May 3, 2007
Professional Reading: Q. Who Benefits from Our Devotion to Bibliographical Orthodoxy?
A. LexisNexis and Westlaw according to Ian Gallacher, Assistant Professor of Law, Syracuse University College of Law.
I think all law librarians know that but Gallacher article also presents an interesting argument for open source law achieved by neutral citation. See Cite Unseen: How Neutral Citation and America's Law Schools Can Cure Our Strange Devotion to Bibliographical Orthodoxy and the Constriction of Open and Equal Access to the Law, 70 Alb. L. Rev. 491 (2007)[Westlaw]. [JH]
From the article's introduction:
In this Article, I will examine the undesirable effects of [our] devotion to citation form, paying particular attention to the unintended, but real, effect the present citation system has in impeding free and open access to the law. This effect ... is becoming more significant as the cost of legal information in book form rises. It appears increasingly likely that, sooner rather than later, the only method of retrieving, studying, and using the common law will be through the vast commercial databases maintained by West and LexisNexis.
This Article will review the history of legal citation, discuss how citation rules affect our ability to cite to court opinions, and scrutinize some proposed alternatives to present citation practices and the reasons those alternatives have not, as yet, become standard. I will not be engaging in a comparative critique of the ALWD Manual and The Bluebook; that discussion has been conducted elsewhere, with the balance of the debate favoring the ALWD Manual. Nor will I criticize The Bluebook's tendency to change the way it requires authors to use signals such as See or Cf. That issue has also been engaged by other scholars and, while thought-provoking, is tangential to my purpose here.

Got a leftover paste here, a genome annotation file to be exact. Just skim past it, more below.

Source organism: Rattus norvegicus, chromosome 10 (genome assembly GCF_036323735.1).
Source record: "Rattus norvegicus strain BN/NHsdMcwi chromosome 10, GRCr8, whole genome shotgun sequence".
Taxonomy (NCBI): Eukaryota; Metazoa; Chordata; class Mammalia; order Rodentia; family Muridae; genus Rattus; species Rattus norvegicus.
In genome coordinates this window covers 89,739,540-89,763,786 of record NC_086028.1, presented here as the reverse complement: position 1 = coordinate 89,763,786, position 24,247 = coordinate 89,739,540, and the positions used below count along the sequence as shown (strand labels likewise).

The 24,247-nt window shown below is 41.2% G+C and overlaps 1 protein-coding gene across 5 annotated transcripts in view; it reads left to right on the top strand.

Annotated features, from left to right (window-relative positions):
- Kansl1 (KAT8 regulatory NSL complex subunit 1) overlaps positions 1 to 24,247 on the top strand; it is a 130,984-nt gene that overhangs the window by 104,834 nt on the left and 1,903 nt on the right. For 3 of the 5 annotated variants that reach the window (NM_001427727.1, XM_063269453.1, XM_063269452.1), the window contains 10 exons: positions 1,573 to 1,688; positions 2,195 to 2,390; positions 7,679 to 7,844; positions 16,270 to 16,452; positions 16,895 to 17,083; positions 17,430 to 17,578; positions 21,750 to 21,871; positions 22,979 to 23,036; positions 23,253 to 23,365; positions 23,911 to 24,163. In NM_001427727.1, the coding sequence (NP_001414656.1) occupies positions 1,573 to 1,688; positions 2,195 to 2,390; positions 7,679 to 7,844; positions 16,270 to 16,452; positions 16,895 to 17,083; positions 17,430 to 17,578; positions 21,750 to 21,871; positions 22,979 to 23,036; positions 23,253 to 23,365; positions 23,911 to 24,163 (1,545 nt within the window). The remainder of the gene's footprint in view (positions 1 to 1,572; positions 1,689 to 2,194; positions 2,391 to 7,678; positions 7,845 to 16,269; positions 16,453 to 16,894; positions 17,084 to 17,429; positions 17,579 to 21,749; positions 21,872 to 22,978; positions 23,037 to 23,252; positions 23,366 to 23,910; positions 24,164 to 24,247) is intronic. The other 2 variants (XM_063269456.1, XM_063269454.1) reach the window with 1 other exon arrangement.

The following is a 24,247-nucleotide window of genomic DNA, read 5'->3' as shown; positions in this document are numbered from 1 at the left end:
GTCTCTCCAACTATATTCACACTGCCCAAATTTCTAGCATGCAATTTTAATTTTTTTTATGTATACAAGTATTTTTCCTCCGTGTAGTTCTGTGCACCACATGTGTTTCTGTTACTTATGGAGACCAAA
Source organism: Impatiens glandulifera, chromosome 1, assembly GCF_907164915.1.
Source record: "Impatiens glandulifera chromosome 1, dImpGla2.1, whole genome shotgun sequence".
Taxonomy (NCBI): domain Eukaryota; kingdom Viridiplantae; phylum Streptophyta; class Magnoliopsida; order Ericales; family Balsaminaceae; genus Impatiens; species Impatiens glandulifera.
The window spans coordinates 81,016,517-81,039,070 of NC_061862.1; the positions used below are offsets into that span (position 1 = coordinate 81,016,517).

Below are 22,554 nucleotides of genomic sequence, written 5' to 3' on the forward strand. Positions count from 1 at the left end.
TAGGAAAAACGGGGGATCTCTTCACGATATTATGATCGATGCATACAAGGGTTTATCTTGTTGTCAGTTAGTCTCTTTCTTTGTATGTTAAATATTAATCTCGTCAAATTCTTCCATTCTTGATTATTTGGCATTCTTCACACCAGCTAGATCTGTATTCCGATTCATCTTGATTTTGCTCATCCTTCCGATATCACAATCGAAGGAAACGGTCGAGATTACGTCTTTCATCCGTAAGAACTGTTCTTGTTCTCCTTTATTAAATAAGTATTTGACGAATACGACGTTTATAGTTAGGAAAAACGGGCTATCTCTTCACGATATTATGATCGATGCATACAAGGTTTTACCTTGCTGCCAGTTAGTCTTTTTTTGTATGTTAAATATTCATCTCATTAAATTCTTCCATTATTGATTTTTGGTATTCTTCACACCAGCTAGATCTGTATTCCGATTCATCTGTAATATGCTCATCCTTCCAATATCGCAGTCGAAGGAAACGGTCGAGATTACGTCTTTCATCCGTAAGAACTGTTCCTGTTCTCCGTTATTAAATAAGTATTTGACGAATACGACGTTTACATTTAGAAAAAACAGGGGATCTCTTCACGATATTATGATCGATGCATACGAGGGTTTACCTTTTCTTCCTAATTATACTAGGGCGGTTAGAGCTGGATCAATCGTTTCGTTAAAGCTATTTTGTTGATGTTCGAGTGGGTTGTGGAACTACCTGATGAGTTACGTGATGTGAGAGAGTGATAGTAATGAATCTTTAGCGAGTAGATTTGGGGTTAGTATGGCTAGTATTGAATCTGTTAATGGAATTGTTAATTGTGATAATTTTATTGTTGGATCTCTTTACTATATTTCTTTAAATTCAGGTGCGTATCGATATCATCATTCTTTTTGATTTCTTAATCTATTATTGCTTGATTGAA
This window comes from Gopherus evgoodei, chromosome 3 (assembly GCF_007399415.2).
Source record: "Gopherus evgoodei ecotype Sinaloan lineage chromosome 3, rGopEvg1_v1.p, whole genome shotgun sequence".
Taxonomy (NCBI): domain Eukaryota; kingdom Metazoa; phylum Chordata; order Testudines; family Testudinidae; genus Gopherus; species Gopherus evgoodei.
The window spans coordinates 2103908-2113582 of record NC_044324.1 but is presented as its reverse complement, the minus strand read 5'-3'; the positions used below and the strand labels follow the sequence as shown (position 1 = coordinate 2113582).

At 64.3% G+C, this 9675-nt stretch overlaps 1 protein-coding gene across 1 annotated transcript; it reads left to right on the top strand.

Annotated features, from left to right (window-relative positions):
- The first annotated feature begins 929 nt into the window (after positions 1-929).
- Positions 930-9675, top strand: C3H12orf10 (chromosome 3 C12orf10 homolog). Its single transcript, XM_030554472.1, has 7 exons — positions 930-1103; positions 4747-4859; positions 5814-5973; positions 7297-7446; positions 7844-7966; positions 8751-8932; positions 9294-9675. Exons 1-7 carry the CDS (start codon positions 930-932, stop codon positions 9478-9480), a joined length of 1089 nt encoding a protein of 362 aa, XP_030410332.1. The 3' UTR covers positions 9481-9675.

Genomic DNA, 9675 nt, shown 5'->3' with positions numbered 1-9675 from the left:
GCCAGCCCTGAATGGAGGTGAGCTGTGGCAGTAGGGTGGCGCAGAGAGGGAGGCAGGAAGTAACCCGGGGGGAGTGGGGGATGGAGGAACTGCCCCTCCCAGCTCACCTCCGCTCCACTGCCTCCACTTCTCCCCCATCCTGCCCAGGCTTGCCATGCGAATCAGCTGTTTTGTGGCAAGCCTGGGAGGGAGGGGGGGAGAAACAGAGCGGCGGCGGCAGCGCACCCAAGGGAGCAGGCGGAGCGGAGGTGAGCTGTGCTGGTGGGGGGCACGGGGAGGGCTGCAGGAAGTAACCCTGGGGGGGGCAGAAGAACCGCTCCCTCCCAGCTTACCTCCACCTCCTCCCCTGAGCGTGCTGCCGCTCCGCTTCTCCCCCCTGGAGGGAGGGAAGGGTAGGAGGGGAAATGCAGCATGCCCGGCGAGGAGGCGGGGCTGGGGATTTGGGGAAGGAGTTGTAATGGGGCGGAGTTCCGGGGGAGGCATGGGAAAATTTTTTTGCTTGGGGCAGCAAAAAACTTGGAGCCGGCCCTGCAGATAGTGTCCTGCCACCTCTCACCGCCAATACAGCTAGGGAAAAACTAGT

In this Article, I will conclude that the American legal system's present citation practices have the real, if unintended, consequence of solidifying two for-profit companies' preeminent positions as the provider of American legal information, and that America's law schools should act to correct this situation and make the law freely available to all.
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Tracked on May 3, 2007 1:18:21 AM